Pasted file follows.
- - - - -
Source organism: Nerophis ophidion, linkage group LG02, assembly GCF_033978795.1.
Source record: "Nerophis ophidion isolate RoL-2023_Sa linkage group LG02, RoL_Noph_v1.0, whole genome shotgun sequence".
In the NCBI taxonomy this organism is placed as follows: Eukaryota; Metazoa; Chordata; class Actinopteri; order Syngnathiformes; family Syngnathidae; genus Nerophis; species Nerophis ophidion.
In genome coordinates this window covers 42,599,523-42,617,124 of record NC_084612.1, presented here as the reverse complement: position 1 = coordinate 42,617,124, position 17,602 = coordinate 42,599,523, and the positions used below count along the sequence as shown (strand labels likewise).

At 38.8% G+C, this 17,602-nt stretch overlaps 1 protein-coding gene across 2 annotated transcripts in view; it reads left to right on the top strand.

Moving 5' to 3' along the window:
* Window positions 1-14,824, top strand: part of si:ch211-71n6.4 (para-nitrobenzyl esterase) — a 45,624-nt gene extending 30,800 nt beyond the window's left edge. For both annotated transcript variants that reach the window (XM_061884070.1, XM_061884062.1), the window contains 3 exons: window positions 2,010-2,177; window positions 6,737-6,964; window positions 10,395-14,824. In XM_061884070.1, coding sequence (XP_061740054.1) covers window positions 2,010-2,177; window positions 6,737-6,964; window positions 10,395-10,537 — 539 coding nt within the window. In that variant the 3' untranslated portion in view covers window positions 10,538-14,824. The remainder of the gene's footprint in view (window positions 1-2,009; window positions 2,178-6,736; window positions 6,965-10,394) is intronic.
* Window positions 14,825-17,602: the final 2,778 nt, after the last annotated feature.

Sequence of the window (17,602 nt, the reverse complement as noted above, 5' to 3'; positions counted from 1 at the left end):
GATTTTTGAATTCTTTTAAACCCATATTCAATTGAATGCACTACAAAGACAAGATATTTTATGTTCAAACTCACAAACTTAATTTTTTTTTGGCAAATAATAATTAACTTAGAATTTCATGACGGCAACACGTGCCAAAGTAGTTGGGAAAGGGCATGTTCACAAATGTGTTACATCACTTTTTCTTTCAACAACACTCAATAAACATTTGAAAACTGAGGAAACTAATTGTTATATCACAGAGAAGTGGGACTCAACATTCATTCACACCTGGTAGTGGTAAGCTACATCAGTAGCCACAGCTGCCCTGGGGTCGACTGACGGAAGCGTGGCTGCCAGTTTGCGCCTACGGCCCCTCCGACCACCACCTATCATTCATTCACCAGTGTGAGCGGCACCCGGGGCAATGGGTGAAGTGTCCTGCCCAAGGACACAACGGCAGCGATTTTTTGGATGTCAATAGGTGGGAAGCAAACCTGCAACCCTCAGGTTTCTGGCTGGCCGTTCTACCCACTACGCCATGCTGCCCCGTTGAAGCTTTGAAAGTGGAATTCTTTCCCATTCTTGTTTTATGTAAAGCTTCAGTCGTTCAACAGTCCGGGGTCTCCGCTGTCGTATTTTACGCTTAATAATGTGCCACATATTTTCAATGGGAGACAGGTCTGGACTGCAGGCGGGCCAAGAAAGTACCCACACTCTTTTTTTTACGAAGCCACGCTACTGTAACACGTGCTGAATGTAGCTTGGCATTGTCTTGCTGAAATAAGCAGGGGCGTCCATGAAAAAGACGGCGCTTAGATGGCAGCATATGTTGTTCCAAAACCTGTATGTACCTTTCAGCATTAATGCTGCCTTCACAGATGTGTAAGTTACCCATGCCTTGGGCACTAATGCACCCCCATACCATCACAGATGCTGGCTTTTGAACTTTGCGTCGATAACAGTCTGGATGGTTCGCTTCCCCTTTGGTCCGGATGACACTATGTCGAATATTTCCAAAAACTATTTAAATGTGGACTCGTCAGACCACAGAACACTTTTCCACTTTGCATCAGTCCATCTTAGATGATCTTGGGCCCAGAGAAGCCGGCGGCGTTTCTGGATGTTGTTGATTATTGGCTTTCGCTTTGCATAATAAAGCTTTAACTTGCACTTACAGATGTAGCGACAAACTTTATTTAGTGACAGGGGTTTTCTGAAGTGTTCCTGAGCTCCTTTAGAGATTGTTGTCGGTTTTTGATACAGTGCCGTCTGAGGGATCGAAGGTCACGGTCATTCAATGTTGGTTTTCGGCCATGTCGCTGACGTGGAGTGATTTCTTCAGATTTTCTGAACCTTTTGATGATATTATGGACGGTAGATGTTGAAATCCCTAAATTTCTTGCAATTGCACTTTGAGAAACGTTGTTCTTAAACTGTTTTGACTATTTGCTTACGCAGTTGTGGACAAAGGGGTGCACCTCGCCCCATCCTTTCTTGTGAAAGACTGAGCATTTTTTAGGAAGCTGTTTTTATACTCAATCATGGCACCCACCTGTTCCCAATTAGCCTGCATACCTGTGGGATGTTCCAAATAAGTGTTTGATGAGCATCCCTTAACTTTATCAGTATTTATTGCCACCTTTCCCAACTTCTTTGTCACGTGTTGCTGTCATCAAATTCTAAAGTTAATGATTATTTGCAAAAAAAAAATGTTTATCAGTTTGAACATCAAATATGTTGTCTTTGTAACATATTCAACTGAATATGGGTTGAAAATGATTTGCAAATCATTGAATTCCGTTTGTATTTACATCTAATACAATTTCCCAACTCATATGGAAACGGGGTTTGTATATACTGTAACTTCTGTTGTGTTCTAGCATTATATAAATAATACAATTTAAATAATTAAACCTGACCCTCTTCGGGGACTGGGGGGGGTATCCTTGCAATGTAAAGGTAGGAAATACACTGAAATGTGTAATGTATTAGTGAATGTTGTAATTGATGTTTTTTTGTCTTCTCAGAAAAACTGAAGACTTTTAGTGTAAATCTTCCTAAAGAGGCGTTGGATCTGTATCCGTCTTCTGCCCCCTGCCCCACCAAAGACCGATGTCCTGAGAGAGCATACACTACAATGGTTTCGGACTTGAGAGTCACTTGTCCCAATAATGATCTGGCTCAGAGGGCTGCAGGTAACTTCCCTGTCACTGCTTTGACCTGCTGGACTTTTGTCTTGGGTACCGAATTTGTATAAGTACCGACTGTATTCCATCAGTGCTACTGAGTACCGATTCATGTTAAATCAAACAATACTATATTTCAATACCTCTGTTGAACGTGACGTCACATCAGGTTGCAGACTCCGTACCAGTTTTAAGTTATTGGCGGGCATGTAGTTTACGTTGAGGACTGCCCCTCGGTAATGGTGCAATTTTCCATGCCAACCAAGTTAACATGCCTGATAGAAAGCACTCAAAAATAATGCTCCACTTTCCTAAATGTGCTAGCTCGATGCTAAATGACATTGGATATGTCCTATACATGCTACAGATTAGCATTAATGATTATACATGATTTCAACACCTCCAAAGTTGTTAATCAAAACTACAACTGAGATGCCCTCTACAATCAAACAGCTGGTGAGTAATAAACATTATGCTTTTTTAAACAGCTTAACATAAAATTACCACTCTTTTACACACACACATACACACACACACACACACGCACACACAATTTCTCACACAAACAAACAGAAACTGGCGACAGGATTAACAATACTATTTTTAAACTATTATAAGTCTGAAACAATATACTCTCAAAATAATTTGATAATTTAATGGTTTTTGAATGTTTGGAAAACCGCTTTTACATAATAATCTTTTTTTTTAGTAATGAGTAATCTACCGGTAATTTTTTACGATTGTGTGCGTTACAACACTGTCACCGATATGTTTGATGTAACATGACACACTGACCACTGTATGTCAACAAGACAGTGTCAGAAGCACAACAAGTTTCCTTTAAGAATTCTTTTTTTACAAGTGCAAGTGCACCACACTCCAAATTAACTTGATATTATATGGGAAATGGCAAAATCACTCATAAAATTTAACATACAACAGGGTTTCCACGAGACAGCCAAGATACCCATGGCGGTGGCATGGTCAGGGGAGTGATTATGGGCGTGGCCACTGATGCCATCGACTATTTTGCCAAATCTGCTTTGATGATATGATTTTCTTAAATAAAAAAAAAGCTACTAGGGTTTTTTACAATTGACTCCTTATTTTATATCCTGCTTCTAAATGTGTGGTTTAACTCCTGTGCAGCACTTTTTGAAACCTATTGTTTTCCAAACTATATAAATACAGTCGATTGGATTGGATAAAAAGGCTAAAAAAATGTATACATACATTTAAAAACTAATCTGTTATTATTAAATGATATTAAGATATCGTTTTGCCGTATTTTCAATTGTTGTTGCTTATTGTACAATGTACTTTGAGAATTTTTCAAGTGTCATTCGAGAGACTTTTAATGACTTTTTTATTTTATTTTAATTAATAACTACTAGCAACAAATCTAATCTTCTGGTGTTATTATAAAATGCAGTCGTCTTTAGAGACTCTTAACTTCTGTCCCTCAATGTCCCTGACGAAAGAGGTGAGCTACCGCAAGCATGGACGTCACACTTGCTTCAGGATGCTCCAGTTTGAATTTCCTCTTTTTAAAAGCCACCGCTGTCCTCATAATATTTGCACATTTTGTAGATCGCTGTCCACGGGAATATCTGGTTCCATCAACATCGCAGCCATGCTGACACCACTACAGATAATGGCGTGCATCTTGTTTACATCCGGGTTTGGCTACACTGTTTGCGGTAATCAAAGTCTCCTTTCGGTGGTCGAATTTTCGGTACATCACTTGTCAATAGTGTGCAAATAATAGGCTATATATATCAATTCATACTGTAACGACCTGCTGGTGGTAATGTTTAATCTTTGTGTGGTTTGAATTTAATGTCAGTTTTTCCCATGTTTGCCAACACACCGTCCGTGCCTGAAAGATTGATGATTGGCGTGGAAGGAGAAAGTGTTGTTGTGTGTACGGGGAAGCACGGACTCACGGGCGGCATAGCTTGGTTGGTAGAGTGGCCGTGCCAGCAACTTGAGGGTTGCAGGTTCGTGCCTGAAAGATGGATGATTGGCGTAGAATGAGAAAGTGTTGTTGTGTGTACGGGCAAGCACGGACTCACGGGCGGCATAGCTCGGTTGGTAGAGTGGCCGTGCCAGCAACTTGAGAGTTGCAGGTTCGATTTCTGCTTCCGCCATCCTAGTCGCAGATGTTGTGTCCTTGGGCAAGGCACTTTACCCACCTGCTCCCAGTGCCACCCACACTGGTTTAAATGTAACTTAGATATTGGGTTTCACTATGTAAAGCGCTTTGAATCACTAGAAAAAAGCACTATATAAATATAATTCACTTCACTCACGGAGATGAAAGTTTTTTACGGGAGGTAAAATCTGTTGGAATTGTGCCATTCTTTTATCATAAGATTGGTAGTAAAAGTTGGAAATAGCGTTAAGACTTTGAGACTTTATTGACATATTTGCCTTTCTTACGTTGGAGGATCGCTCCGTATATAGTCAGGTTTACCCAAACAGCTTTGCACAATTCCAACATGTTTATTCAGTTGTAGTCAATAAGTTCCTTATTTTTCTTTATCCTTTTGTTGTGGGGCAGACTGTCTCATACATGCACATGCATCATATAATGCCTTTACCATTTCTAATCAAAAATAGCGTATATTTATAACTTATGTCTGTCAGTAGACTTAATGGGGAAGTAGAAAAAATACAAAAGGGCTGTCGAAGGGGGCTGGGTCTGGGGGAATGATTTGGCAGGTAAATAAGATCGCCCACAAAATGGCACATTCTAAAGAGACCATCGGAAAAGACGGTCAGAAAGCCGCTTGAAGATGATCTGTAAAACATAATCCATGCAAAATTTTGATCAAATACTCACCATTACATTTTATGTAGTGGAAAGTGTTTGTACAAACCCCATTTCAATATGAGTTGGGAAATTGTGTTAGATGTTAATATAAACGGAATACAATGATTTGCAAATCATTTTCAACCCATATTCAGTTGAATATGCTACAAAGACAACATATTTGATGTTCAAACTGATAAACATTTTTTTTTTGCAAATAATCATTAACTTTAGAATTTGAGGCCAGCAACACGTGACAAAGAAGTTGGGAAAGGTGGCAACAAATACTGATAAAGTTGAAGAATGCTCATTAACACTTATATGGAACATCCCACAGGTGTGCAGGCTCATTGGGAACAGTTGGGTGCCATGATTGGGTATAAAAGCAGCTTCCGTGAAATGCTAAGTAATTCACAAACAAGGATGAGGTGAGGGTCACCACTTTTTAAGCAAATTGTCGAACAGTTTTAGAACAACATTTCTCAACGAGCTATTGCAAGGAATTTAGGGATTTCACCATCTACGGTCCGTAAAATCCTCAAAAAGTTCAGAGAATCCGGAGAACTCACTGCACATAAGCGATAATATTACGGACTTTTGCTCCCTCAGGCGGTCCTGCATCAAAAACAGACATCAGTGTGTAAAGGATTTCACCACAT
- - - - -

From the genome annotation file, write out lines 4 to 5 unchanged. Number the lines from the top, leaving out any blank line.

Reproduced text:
In genome coordinates this window covers 42,599,523-42,617,124 of record NC_084612.1, presented here as the reverse complement: position 1 = coordinate 42,617,124, position 17,602 = coordinate 42,599,523, and the positions used below count along the sequence as shown (strand labels likewise).

At 38.8% G+C, this 17,602-nt stretch overlaps 1 protein-coding gene across 2 annotated transcripts in view; it reads left to right on the top strand.